Nic Wiehahn 2001


Nicholas Everhardus Wiehahn was born in Mafeking and received his school education in Warrenton and Kimberley. After school he studied law at the University of the Orange Free State and obtained the degrees of BA LLB.

At the beginning of 1967 he arrived on the Bird Street campus of UPE as a senior lecturer in Mercantile Law. In 1971 he was appointed as the first professor in Mercantile Law. It was within this vibrant academic atmosphere that he was able to explore the field of labour relations while researching his doctoral thesis on boycotts. He discovered that the legal aspects of the employer­employee relationship had not yet received the academic attention they deserved and by 1970 convinced his colleagues that it was imperative that an independent course in Labour Law be incorporated into the LLB programme. This made UPE the first university to introduce Labour law as a field of specialisation, to be followed by all other universities in due course.

Prof Wiehahn completed his LLD at Unisa in the meantime and continued to focus on the promotion of Labour Law as a discipline, emphasizing its crucial importance for the future of our country. The seventies were characterized by increasing labour unrest, a situation that was aggravated by the political situation in the country, which inter a/ia did not allow Blacks to unionise. Nic Wiehahn firmly believed that lasting industrial peace could only be achieved by recognising and regulating the Black trade union movement, but his opinions were viewed with distrust, if not outright animosity, by the powers that were.

However, several important role-players in business and government were beginning to realise that the current policies did not offer real solutions. After moving to Unisa in 1976 he was appointed as full­time advisor to the Minister of Labour and a year later as the Chairman of a Commission of Inquiry into labour legislation in South Africa; this Commission became generally known, in and outside the borders of South Africa, as the Wiehahn Commission. This Commission worked tirelessly for a number of years and eventually produced a report that revolutionised labour relations in South Africa. The Commission's recommendations were acclaimed nationally and internationally and resulted in legislation which introduced a new era in employment law. Professor Wiehahn also became the first President of the Industrial Court and laid the foundations of a body of jurisprudence that soon gained recognition as one of the finest in the world. Nic Wiehahn can truly be regarded as the "father" of labour law in South Africa; without his pioneering contribution to this field, there is no doubt that the explosive labour scene would have erupted into violence, causing untold damage to the national economy.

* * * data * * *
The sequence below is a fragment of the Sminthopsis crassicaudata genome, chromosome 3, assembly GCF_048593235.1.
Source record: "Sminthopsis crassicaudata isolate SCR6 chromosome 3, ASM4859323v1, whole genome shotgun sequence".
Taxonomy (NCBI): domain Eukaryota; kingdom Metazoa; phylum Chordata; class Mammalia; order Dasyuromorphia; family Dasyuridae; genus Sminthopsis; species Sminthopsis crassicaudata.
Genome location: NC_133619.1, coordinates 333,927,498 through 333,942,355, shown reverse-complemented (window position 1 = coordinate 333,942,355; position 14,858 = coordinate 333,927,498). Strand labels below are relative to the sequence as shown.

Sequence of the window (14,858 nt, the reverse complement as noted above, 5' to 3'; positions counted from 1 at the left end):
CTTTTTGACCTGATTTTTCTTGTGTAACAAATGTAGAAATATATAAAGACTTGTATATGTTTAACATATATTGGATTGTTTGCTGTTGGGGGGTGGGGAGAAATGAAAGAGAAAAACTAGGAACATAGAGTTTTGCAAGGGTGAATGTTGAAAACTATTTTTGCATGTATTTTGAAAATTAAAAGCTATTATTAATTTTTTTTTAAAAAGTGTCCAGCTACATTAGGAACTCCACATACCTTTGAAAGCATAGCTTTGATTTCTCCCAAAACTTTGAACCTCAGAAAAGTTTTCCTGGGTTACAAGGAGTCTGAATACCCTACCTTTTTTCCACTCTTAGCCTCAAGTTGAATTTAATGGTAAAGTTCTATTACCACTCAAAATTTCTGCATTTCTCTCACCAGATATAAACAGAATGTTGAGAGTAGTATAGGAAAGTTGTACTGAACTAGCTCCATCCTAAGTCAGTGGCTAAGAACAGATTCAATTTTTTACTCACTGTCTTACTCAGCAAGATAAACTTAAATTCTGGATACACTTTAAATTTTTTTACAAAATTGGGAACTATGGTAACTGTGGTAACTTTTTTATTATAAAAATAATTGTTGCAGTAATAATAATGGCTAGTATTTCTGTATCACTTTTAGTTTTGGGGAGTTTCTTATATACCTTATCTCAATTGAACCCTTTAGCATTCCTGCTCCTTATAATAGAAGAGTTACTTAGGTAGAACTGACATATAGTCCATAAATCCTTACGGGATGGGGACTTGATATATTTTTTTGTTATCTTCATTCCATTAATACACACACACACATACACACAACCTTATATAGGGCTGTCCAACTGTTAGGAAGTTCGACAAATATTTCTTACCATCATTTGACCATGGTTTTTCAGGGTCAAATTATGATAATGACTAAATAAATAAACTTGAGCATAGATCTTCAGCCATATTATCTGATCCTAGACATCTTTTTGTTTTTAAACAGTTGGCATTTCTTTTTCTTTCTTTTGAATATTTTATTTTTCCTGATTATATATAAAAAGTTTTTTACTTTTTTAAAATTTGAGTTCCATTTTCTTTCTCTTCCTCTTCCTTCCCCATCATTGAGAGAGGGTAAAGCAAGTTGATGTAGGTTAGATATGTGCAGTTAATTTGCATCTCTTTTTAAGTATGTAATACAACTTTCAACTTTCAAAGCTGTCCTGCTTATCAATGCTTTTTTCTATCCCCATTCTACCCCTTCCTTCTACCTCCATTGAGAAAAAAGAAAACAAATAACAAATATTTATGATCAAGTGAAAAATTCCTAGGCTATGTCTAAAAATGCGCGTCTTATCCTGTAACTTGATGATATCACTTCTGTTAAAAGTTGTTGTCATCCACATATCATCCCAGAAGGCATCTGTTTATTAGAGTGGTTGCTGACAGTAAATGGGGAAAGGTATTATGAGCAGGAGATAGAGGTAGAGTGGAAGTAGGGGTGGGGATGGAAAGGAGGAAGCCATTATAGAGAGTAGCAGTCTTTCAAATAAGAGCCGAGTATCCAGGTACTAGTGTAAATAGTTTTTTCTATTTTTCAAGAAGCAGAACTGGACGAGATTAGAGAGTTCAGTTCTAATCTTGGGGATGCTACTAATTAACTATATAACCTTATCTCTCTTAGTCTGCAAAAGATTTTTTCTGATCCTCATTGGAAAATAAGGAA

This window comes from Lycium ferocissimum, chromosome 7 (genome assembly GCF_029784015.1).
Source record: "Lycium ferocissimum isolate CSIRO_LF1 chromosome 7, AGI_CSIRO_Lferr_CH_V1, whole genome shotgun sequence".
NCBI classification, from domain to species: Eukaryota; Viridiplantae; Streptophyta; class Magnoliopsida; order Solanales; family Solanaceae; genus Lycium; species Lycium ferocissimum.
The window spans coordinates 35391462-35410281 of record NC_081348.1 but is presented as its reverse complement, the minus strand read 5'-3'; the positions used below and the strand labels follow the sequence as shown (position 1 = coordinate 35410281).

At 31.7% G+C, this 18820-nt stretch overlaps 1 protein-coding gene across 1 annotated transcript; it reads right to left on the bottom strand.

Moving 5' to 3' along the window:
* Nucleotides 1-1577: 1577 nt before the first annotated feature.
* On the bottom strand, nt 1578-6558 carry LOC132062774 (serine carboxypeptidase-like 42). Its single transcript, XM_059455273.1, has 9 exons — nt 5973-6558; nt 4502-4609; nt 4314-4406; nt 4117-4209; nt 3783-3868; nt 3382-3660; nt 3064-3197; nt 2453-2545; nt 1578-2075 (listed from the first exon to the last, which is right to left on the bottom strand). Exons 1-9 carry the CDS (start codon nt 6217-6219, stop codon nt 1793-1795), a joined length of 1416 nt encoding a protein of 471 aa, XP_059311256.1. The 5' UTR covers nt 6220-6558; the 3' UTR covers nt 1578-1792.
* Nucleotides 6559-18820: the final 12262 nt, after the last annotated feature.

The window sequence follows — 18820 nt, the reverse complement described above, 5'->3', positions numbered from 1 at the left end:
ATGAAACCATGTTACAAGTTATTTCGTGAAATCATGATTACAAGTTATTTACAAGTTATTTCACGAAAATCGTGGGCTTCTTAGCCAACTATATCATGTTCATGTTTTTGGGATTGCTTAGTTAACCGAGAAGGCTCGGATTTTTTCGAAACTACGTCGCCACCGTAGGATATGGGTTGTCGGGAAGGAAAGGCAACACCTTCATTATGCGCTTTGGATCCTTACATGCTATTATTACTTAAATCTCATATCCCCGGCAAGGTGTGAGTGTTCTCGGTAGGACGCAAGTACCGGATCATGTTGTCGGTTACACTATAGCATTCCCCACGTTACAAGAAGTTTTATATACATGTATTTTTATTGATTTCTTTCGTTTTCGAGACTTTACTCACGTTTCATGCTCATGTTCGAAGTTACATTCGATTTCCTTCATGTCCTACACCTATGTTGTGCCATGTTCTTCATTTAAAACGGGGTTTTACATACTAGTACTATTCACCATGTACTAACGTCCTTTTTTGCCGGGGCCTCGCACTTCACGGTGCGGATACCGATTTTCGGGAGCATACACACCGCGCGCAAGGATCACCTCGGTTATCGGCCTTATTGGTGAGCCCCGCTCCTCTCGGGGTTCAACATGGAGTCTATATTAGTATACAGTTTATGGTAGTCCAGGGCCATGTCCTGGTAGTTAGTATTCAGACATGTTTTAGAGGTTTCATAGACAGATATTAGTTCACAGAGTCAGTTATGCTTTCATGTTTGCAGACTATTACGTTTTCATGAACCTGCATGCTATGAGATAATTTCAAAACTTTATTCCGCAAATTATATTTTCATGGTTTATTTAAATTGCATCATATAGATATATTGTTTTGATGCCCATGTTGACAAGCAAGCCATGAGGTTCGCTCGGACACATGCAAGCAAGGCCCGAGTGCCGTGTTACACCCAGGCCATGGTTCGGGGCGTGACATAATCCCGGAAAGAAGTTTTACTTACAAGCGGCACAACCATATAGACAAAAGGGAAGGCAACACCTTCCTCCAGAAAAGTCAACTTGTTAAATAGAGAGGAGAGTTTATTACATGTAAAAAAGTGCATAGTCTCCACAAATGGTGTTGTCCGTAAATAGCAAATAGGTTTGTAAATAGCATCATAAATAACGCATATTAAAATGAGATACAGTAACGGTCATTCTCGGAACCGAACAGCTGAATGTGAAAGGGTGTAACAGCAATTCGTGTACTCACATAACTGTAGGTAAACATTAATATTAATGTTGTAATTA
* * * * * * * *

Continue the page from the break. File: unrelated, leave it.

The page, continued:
Professor Wiehahn's mastery of the art of diplomacy and gentle persuasion was already apparent during his sojourn at UPE. Apart from being an accomplished researcher and an inspiring teacher, he also took a keen interest in student affairs and the University management. His ability to manage and defuse conflict led to his appointment as the first Dean of Students and subsequently also as member of the University Council. In a time characterized by conflict and tension between management and student structures, he could rely on the trust and support of all the stakeholders and managed to facilitate peaceful resolution of potentially destructive confrontations. He was inter-alia responsible for the establishment of a Student Forum and a Staff Council, both of which greatly contributed to the development of more harmonious relationships between the University management on the one hand, and staff and students on the other hand.

His influence was also felt in the business community where he was, amongst others, instrumental in the development of sound labour relations policies at all the big motor companies in the PE-Uitenhage area.

The University of Port Elizabeth is proud to honour NICHOLAS EVERHARDUS WIEHAHN for his contribution in elevating labour law to its rightful position in SA law, along with his numerous other contributions to society.